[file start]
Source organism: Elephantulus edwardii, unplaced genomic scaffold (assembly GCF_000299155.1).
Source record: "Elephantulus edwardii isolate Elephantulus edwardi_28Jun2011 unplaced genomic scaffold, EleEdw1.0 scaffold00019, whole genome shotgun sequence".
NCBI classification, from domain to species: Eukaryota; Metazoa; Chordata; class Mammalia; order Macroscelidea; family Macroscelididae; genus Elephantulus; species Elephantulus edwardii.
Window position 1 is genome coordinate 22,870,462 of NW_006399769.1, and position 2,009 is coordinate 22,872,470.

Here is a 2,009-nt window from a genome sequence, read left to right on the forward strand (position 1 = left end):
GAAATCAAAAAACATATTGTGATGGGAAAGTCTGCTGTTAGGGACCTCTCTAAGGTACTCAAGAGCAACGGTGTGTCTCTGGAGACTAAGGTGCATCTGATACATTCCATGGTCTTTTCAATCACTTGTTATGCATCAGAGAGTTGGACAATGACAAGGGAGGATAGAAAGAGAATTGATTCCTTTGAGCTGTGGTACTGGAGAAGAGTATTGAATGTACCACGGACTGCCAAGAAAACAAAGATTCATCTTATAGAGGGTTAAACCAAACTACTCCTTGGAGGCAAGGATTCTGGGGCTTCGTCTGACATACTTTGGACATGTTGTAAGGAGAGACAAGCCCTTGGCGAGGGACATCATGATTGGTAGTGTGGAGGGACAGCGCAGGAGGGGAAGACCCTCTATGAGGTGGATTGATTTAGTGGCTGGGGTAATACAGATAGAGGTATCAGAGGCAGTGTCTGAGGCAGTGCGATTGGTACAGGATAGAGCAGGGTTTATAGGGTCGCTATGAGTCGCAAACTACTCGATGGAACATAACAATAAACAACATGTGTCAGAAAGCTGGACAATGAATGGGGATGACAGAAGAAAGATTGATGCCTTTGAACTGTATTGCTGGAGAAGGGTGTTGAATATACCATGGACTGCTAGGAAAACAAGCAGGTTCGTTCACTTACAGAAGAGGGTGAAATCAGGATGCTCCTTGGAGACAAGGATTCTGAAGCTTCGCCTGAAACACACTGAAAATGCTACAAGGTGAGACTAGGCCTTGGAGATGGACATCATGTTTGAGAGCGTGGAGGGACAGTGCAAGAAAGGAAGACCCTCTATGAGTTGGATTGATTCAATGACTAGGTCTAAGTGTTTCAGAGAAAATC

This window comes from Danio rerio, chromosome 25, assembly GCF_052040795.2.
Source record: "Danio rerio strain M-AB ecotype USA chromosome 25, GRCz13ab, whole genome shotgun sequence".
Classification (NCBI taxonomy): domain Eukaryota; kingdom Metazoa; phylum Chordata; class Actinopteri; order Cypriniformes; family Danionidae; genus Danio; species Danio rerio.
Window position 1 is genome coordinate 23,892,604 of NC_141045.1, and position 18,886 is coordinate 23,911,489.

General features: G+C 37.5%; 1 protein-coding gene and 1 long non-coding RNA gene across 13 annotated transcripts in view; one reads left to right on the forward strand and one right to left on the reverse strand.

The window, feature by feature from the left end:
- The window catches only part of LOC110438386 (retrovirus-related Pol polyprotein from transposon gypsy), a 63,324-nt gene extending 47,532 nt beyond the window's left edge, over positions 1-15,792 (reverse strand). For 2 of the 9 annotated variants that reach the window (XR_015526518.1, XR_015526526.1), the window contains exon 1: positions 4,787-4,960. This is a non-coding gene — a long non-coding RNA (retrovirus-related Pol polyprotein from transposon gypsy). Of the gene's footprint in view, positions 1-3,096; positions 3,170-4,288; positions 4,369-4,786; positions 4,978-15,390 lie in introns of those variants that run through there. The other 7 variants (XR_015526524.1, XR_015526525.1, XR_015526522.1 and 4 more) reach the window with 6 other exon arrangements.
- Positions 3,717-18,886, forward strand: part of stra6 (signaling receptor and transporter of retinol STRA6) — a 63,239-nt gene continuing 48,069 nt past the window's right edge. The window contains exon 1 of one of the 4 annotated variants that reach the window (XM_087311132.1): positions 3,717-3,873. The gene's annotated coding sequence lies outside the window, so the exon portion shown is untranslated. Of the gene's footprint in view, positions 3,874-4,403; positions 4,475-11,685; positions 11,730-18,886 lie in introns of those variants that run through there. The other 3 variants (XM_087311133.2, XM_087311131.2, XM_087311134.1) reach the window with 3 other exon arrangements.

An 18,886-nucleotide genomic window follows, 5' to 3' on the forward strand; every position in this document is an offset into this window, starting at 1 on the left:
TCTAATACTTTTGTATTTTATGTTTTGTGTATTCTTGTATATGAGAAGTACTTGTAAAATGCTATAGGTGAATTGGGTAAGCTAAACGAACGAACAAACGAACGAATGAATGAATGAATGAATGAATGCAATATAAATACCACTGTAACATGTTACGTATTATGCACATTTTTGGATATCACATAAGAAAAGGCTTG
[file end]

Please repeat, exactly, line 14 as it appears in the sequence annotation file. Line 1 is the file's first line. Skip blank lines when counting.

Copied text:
- Positions 3,717-18,886, forward strand: part of stra6 (signaling receptor and transporter of retinol STRA6) — a 63,239-nt gene continuing 48,069 nt past the window's right edge. The window contains exon 1 of one of the 4 annotated variants that reach the window (XM_087311132.1): positions 3,717-3,873. The gene's annotated coding sequence lies outside the window, so the exon portion shown is untranslated. Of the gene's footprint in view, positions 3,874-4,403; positions 4,475-11,685; positions 11,730-18,886 lie in introns of those variants that run through there. The other 3 variants (XM_087311133.2, XM_087311131.2, XM_087311134.1) reach the window with 3 other exon arrangements.